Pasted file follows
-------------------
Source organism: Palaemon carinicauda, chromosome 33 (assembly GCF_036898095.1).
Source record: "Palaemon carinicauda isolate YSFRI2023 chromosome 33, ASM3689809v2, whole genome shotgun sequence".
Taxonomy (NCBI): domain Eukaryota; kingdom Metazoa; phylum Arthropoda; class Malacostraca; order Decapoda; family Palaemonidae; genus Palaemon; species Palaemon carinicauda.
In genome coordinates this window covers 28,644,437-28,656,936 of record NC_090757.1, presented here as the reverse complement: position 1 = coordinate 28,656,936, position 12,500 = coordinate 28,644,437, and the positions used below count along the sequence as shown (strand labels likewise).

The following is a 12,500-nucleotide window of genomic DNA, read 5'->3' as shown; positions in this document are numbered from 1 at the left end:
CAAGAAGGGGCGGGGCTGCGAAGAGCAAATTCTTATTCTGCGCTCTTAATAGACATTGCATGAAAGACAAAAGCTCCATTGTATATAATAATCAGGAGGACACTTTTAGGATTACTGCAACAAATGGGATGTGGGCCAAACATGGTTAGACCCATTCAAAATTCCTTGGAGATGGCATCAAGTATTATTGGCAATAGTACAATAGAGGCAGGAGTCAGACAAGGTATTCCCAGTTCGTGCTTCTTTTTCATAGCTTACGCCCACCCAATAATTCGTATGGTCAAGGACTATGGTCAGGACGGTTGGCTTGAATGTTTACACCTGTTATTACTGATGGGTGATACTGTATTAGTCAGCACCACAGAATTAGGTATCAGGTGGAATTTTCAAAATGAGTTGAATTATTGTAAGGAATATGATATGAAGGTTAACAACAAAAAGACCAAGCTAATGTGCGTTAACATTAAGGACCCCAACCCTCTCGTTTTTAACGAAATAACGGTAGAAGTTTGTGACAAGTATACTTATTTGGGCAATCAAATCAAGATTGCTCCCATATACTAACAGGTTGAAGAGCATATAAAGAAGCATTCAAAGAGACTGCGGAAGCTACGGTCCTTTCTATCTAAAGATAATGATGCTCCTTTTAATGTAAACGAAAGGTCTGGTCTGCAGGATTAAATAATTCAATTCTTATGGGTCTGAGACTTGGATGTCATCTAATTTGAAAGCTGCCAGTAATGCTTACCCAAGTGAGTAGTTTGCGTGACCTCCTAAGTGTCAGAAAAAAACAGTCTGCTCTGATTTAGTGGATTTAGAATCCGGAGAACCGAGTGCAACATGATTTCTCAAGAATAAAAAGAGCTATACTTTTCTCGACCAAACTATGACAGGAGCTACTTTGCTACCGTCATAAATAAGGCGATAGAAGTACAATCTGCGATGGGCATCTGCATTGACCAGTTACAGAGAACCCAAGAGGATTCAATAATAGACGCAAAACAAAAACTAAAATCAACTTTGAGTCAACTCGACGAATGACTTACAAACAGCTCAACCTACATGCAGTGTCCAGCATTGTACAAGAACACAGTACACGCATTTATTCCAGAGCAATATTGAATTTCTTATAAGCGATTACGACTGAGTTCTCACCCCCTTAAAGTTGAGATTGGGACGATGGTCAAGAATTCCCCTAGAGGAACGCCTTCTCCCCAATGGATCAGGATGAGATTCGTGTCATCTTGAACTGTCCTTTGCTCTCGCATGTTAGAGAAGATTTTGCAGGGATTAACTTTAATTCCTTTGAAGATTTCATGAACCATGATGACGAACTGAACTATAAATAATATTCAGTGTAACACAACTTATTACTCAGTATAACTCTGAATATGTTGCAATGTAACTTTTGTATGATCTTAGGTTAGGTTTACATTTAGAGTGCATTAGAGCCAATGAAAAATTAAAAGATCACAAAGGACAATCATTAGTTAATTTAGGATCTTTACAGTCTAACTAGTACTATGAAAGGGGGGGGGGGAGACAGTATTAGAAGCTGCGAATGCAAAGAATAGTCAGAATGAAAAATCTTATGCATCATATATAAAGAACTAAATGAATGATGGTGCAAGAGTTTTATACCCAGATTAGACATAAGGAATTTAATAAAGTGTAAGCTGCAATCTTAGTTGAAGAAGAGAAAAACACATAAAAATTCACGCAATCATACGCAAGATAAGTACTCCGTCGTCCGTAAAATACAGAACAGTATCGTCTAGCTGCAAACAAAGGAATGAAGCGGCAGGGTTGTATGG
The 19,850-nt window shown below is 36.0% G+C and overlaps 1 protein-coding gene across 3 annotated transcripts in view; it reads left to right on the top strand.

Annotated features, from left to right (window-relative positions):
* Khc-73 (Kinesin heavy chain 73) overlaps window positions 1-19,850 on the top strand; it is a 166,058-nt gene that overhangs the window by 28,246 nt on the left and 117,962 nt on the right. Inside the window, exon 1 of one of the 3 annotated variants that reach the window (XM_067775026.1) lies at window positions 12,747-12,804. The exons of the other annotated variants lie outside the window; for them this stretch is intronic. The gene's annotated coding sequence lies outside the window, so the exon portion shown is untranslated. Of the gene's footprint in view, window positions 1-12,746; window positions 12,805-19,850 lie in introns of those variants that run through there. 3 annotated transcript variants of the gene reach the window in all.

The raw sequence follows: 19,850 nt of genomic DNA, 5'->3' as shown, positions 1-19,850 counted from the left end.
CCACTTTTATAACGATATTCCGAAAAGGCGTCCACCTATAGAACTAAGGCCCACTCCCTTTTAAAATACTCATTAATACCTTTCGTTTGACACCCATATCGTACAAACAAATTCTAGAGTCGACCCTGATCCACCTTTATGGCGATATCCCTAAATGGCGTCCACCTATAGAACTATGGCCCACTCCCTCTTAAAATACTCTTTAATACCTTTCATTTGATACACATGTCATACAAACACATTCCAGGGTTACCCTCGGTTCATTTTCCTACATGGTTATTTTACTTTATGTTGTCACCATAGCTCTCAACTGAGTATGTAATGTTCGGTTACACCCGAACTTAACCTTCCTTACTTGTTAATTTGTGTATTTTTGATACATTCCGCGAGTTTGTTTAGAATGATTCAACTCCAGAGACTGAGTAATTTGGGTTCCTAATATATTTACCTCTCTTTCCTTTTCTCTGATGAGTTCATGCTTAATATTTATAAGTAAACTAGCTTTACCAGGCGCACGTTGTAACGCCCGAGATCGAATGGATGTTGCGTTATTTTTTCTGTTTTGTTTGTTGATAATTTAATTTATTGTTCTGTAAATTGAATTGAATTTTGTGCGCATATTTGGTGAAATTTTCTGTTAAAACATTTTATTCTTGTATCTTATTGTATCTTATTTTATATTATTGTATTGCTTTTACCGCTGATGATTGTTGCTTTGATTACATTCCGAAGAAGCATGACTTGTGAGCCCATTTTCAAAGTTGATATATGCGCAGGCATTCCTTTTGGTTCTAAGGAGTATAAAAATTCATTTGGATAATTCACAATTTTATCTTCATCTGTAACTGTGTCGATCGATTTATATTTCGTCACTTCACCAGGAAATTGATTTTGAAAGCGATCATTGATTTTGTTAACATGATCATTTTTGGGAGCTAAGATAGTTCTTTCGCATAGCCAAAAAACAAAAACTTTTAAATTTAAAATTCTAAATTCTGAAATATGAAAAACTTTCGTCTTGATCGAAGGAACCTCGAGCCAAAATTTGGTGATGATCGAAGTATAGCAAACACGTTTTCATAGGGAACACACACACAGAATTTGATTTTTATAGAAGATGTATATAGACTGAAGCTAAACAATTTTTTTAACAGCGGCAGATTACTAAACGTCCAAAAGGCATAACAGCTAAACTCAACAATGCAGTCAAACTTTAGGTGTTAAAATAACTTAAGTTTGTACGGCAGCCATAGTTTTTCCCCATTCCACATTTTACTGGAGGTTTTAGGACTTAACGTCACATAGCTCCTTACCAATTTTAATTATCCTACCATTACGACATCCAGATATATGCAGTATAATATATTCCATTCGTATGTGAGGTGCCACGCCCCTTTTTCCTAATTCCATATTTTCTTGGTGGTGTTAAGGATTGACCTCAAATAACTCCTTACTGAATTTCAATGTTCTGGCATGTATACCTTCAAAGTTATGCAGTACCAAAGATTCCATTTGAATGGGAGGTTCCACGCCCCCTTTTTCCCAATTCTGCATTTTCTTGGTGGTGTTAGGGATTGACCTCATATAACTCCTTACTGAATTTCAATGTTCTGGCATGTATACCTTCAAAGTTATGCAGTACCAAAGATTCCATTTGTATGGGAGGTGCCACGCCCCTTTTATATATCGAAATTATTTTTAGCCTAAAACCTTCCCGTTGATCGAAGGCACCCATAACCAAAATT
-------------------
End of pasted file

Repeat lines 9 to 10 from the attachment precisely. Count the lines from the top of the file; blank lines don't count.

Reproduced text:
* Khc-73 (Kinesin heavy chain 73) overlaps window positions 1-19,850 on the top strand; it is a 166,058-nt gene that overhangs the window by 28,246 nt on the left and 117,962 nt on the right. Inside the window, exon 1 of one of the 3 annotated variants that reach the window (XM_067775026.1) lies at window positions 12,747-12,804. The exons of the other annotated variants lie outside the window; for them this stretch is intronic. The gene's annotated coding sequence lies outside the window, so the exon portion shown is untranslated. Of the gene's footprint in view, window positions 1-12,746; window positions 12,805-19,850 lie in introns of those variants that run through there. 3 annotated transcript variants of the gene reach the window in all.

The raw sequence follows: 19,850 nt of genomic DNA, 5'->3' as shown, positions 1-19,850 counted from the left end.